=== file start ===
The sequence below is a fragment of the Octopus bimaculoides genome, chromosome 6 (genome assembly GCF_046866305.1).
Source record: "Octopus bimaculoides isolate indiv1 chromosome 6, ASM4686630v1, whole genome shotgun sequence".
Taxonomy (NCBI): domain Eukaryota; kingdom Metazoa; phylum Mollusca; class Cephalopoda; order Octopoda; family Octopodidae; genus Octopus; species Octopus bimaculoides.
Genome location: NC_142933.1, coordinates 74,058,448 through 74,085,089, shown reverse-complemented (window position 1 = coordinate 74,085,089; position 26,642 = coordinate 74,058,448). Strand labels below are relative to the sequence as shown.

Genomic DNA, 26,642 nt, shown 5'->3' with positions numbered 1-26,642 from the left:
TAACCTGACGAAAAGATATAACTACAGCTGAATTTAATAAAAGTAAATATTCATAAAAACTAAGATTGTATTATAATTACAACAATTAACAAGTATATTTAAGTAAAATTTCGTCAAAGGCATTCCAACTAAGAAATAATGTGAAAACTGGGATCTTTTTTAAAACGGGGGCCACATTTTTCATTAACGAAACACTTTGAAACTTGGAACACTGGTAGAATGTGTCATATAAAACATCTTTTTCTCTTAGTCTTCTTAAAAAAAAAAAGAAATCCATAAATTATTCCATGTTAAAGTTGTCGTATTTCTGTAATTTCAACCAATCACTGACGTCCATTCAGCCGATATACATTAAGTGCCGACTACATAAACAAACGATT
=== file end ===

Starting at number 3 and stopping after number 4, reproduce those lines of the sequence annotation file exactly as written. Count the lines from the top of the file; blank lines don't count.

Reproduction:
Taxonomy (NCBI): domain Eukaryota; kingdom Metazoa; phylum Mollusca; class Cephalopoda; order Octopoda; family Octopodidae; genus Octopus; species Octopus bimaculoides.
Genome location: NC_142933.1, coordinates 74,058,448 through 74,085,089, shown reverse-complemented (window position 1 = coordinate 74,085,089; position 26,642 = coordinate 74,058,448). Strand labels below are relative to the sequence as shown.